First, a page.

Having eventually prevailed against the Ottomans in the Great Siege, Jean de Valette appealed to Rome for help rebuilding. Pope Pius V sent his military architect, Francesco Laparelli, to design the new city. He gave it a true Italian feel, with piazzas and grand buildings all laid out along a grid axis. These piazzas are still great spots for people-watching and checking out the most important buildings of the Knights Hospitallers. In the background, you can see the Library for the Order of St. John and a statue erected in 1877 to celebrate Queen Victoria’s 50th birthday. By the way, the knights are still in existence and have an office in Malta but are headquartered in Rome nowadays.
Malta has little tree cover, but lots of limestone, so Valletta is constructed of the yellow stuff. When the sun hits it, the whole city glows like gold — an event that happens pretty regularly, since Malta has an average of 300+ days of sunshine per year.
Our Lady of Victories (the church on the right side of the photo) was the first building completed in the new city of Valletta. Jean de Valette himself laid the foundation stone. Unfortunately, he didn’t live to see the entire city built. He had a stroke while he was out hunting with his falcons, after having received word that his love-child, a teenaged daughter, had been murdered by her husband. No, the knights did not take their vows of chastity seriously. In fact, Maltese citizens were so tired of having their women abused that they tried to revolt against the Hospitallers more than once.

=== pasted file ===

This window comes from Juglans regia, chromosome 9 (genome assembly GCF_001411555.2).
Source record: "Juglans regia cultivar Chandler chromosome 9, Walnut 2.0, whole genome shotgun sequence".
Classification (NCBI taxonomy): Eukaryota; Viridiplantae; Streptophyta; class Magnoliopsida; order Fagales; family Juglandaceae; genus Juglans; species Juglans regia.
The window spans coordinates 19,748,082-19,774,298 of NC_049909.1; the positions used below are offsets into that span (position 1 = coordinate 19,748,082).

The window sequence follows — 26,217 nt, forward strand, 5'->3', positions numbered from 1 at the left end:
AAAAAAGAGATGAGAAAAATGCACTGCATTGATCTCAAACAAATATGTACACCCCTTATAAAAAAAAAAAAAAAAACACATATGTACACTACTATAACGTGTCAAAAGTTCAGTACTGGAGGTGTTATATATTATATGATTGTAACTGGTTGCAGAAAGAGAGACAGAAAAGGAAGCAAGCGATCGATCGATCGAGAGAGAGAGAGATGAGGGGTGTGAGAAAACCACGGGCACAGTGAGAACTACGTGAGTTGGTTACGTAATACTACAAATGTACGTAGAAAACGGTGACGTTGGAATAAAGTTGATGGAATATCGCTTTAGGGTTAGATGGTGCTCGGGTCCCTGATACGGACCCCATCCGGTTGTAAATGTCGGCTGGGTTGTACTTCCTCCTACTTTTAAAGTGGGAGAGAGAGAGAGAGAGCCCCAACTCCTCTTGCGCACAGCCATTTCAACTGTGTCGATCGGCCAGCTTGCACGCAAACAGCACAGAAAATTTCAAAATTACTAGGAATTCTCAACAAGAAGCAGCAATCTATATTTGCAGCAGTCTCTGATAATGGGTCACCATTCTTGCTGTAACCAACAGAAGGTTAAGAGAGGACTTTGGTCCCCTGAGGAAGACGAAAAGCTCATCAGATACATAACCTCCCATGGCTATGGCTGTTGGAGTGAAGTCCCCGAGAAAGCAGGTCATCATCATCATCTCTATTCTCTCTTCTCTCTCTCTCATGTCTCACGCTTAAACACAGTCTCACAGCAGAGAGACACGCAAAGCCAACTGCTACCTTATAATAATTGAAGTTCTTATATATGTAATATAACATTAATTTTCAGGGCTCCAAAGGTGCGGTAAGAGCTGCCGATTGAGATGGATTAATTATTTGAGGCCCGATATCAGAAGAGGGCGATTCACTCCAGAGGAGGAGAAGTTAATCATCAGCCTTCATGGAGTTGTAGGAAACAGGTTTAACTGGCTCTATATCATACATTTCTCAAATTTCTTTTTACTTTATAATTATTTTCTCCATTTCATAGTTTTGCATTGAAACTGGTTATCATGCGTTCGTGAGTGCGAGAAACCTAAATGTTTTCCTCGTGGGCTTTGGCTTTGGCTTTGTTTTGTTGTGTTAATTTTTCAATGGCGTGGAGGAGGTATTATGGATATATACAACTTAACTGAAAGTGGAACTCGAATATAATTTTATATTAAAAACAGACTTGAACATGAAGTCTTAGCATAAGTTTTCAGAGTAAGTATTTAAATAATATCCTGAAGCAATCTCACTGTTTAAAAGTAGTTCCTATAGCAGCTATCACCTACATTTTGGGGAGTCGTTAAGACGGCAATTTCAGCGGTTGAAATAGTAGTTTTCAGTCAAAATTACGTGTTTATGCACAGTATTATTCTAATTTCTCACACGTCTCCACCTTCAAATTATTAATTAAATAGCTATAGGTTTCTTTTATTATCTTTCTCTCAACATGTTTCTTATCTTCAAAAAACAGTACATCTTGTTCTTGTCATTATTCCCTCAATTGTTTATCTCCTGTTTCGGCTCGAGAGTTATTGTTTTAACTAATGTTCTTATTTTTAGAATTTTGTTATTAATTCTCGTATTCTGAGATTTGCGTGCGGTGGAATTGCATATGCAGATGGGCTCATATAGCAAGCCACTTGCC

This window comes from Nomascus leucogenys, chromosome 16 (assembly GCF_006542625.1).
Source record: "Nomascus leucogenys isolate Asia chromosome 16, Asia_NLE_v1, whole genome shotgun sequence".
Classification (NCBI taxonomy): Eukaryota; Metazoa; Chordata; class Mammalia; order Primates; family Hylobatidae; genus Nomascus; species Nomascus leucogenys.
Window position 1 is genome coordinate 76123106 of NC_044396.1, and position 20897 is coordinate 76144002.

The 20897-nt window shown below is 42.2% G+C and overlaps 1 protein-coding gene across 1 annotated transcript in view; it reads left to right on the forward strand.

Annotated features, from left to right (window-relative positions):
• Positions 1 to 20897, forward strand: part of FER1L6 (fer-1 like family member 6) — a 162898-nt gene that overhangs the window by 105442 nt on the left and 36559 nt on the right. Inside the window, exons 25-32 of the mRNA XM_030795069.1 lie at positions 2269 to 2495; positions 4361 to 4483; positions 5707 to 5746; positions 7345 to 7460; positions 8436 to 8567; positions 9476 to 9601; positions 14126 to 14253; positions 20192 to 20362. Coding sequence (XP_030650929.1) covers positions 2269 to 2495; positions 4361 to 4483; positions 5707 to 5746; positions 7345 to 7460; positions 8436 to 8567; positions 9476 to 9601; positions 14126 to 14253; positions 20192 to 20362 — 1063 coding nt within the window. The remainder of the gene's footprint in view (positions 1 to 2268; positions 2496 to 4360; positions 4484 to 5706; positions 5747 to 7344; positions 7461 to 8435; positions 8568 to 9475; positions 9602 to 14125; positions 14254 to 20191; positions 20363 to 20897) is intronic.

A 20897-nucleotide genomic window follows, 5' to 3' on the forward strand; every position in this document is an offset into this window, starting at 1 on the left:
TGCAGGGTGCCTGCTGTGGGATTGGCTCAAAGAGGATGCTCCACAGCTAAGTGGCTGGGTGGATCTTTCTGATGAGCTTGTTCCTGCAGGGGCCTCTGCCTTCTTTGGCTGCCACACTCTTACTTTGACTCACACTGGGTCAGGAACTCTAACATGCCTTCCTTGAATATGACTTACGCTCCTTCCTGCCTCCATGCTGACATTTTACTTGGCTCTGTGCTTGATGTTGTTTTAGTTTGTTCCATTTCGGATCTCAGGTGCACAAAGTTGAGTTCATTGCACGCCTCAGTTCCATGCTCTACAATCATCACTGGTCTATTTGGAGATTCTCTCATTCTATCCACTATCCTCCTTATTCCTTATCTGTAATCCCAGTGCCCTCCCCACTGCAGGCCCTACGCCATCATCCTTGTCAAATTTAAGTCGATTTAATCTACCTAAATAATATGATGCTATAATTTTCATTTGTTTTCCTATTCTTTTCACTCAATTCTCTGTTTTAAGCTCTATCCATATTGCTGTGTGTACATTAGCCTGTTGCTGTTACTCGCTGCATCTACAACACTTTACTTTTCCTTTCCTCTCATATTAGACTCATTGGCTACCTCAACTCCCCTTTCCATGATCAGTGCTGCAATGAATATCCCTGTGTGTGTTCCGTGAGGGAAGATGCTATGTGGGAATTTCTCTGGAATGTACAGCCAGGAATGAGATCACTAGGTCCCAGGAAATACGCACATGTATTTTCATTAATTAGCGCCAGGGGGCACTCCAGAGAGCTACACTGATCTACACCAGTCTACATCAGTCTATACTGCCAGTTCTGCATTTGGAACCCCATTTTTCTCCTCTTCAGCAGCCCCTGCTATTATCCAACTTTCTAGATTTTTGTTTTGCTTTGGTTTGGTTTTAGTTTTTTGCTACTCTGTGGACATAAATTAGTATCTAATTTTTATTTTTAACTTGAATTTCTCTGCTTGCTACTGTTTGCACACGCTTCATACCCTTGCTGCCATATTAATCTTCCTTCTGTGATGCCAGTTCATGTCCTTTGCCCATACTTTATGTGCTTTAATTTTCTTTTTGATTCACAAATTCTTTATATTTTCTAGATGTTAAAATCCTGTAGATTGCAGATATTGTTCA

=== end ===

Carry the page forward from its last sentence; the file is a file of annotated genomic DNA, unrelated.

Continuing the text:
As I said, Malta is pretty hilly, so be prepared to climb a fair number of steps. But the views are so stupendous, you won’t even notice the extra exercise.
Little bits of architecture like this Moorish florist hut are a reminder of Valletta’s past with the Ottomans.
So as legend goes, Valletta’s balconies take their influence from the North African tradition of the Arabic “muxrabija” (meaning “look-out place”), where Muslim women of the house could get a view out over the street life without being seen by men. This same custom of shielding delicate ladies from being viewed by riffraff was continued by Europeans. Funny how warring cultures can end up resembling each other in their customs. By the way, over Matthew’s left shoulder you can see a typical Maltese “gallarija” balcony that wraps around a street corner to provide a more commanding view.
Okay, that about sums it up for today’s history lesson. I’ve touched on just a few of the spectacular sites associated with the Knights Hospitallers. There’s plenty more that we didn’t get to see (due to holiday hours and our limited time), such as the Grand Master’s Palace, St. John’s Co-Cathedral, and more. But stay tuned, as we hope to go back in March of next year to watch the vernal equinox mark its passage in one of Malta’s prehistoric temples. And that teaser takes us on towards tomorrow’s topic — prehistoric temples and pagan tombs.